Data in everyday life: For the love of candy and costumes

Derek BensonAs Americans, we love a good scare. We love dressing our children up as their favorite super heroes, villains, and princesses and parading them around the neighborhood during trick-or-treat. We’ve developed quite a figurative sweet-tooth for everything that has to do with Halloween. The corn mazes, haunted houses, elaborate decorations and undeniable joy we get from torturing our dogs and cats with their own costumes add to the magic of 21st century Halloween celebrations… but at what cost?

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Data in everyday life: Grilled or broiled, fried or boiled–hot dogs are a July phenomenon

Barb Cleary“A hot dog at the ball park is better than steak at the Ritz.”

At least that’s what Humphrey Bogart is said to have commented. With the summer season underway and ball parks in full swing, hot dogs at the ball park, on the grill, and in the lunchbox will help to celebrate National Hot Dog Month in July. And many agree that there’s nothing like a hot dog with mustard. Or relish or ketchup or smeared with chili.

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Data in everyday life: Riding statistical ups and downs for your favorite amusement parks

Matt WellmanNothing says summer quite like amusement parks. The roller coasters, water rides, food, and shows: there is really nothing better. I have my personal favorite parks, but I have always wondered how they rank against other amusement parks in the United States in terms of attendance. I am excluding parks run by Disney and Universal–who can really compete with them?–and they are more theme parks than they are amusement parks.

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Data in everyday life: Baby steps with quality improvement

Derek BensonHow early is too early to introduce quality into your everyday life? Have we missed out on improvement opportunities in our personal lives along our paths to achieving our career goals as quality professionals? These questions have me pondering about how life could have been different for me growing up with a little more emphasis on data analysis for improvement.

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Data in everyday life: Tie-breaker–March Method or Madness?

Beth SavageI just completed my NCAA tournament bracket. In the unlikely event that I would tie another entrant for the win (I’m usually out of the running by the Sweet 16 round), I need to pick a number for the total points scored by both teams in the final game.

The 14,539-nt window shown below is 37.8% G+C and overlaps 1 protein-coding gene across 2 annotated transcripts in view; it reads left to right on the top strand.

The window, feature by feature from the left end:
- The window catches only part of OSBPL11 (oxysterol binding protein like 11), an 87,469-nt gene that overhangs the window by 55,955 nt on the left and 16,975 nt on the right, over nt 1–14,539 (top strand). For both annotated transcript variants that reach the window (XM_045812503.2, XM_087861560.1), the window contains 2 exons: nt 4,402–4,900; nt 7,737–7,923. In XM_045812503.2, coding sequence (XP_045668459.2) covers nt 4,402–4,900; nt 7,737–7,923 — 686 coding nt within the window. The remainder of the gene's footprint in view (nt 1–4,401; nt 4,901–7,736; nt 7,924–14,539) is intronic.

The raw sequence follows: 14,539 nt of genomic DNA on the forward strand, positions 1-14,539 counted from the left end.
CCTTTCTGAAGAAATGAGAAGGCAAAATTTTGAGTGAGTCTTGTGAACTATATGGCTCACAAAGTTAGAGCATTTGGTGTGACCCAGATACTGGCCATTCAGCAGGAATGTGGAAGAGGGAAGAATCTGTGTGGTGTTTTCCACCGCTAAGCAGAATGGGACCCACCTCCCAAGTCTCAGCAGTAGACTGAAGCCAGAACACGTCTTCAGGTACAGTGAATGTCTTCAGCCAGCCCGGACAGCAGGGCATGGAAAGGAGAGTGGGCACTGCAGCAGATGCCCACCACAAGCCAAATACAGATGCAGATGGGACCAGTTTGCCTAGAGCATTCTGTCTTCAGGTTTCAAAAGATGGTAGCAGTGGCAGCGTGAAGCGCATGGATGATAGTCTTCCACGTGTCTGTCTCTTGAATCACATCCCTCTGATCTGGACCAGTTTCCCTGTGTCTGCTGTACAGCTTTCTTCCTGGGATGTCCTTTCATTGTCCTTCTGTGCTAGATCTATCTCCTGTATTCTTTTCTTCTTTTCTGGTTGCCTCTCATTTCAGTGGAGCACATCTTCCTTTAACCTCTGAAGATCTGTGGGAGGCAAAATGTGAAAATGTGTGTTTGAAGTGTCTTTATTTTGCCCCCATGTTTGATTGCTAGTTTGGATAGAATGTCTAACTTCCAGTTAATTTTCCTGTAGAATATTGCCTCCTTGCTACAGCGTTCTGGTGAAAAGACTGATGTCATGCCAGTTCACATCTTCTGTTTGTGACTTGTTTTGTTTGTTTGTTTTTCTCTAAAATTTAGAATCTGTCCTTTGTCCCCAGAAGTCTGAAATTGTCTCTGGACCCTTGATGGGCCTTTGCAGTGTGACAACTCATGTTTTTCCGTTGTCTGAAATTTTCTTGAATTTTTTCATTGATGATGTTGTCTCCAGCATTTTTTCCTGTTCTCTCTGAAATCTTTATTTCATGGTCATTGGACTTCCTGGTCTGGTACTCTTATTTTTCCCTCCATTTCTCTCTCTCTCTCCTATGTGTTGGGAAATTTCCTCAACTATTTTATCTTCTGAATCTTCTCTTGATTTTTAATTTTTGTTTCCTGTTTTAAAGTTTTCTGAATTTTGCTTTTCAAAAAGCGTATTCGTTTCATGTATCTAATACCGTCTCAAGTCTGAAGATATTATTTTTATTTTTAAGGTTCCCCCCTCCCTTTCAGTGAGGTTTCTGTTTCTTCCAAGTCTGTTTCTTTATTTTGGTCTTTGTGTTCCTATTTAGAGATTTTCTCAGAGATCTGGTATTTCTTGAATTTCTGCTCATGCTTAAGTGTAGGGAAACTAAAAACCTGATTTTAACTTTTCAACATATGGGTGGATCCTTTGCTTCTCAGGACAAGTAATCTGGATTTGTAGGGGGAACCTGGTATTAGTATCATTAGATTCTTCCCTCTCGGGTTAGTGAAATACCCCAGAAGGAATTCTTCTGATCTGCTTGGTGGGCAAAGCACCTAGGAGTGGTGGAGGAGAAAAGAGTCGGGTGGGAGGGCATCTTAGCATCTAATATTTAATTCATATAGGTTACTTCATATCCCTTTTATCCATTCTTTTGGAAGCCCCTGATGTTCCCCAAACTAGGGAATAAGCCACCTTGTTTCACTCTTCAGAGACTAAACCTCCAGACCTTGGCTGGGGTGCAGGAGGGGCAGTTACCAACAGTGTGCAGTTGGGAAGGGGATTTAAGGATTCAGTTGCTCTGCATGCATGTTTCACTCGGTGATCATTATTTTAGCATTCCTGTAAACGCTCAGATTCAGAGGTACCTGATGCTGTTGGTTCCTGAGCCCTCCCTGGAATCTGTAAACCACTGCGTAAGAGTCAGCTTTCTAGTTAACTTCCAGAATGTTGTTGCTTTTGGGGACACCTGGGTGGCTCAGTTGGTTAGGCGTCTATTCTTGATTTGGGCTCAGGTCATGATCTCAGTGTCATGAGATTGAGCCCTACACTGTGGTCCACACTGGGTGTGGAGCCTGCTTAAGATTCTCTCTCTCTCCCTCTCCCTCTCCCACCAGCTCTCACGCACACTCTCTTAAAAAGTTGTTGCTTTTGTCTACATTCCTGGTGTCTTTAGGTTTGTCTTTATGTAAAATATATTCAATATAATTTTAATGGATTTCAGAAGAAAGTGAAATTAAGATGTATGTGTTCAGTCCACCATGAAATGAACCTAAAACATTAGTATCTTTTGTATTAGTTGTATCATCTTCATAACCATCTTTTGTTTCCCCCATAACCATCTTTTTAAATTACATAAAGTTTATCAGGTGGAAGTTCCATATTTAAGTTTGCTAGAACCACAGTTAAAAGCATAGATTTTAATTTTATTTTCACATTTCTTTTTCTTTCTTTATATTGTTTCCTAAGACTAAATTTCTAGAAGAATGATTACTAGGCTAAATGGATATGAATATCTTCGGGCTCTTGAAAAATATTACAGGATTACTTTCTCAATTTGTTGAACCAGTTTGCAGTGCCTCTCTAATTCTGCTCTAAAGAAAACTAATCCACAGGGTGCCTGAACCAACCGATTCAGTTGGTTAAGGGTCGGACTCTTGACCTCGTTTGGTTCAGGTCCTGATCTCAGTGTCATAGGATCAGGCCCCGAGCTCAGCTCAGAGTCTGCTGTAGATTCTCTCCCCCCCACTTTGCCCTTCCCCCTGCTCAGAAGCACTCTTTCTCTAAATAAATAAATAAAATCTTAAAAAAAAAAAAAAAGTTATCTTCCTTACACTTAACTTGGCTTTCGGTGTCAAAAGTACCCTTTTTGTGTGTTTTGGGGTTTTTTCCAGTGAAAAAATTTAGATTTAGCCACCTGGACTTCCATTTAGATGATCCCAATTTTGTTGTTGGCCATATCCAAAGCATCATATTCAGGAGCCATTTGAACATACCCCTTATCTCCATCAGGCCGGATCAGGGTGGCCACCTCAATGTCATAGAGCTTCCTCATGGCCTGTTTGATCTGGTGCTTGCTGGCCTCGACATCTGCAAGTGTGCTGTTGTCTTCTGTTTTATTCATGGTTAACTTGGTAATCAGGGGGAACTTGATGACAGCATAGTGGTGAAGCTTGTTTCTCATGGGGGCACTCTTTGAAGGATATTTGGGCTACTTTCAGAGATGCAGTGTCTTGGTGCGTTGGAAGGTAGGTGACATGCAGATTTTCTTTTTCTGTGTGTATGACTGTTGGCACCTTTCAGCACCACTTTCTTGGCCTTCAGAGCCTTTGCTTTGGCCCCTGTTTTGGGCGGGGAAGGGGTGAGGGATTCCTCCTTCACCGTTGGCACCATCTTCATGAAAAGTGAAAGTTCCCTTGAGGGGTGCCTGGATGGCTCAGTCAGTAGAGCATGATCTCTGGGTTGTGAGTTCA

Scores start swimming in my head. Will this year’s final be a high-scoring game like the 1990 finals when UNLV shot 61% in their 103-73 win over Duke? That game netted 17 more points than the previous year’s overtime championship. Or will defense prevail as it did in the 2011 battle between Connecticut and Butler? Three teams in the history of the tournament have scored more points on their own than the 94 total points scored by both teams in that matchup.

What is an average tournament point total? To answer that question, I plotted the score totals on the following SQCpack individuals and moving range chart.

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Data in everyday life: More about telecommuting

Drew Leisen

Last month I wrote about a rising trend in companies across the country: telecommuting, or working from home rather than from an office, plant, shop, etc. The benefits of telecommunication are pretty clear: a more comfortable work environment, less pollution and traffic, and less overhead for company offices. However, just like everything else, nothing is perfect! Today we will be taking a look at some of the less positive consequences of telecommuting.

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Data in everyday life: Telecommuting

Drew LeisenWhen many of us are rushing to get ready for work, a small but growing number of workers are still in bed, sleeping soundly. While most of us are trekking through the morning commute, these well-rested few are still donning pajamas in the comfort of their own homes. Both of these groups of people are going through typical morning routines. However, the latter is taking advantage of the growing trend of telecommuting.

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Data in everyday life: Online sales – Black Friday vs. Cyber Monday

Drew LeisenFollowing a day of family, football, and food, many Americans shrug off their turkey-induced comas to prepare for America’s second favorite pastime – Christmas shopping! Some shoppers avoid the long lines and late nights often found at brick-and-mortar stores on Black Friday and choose to shop online or participate in a mega-event the following week, coined Cyber Monday. Online Christmas shopping has more than tripled over the past six years as this means of shopping is more accessible and convenient and comes with a far reduced risk of being trampled by the stampede of shoppers racing to get their hands on the latest craze!

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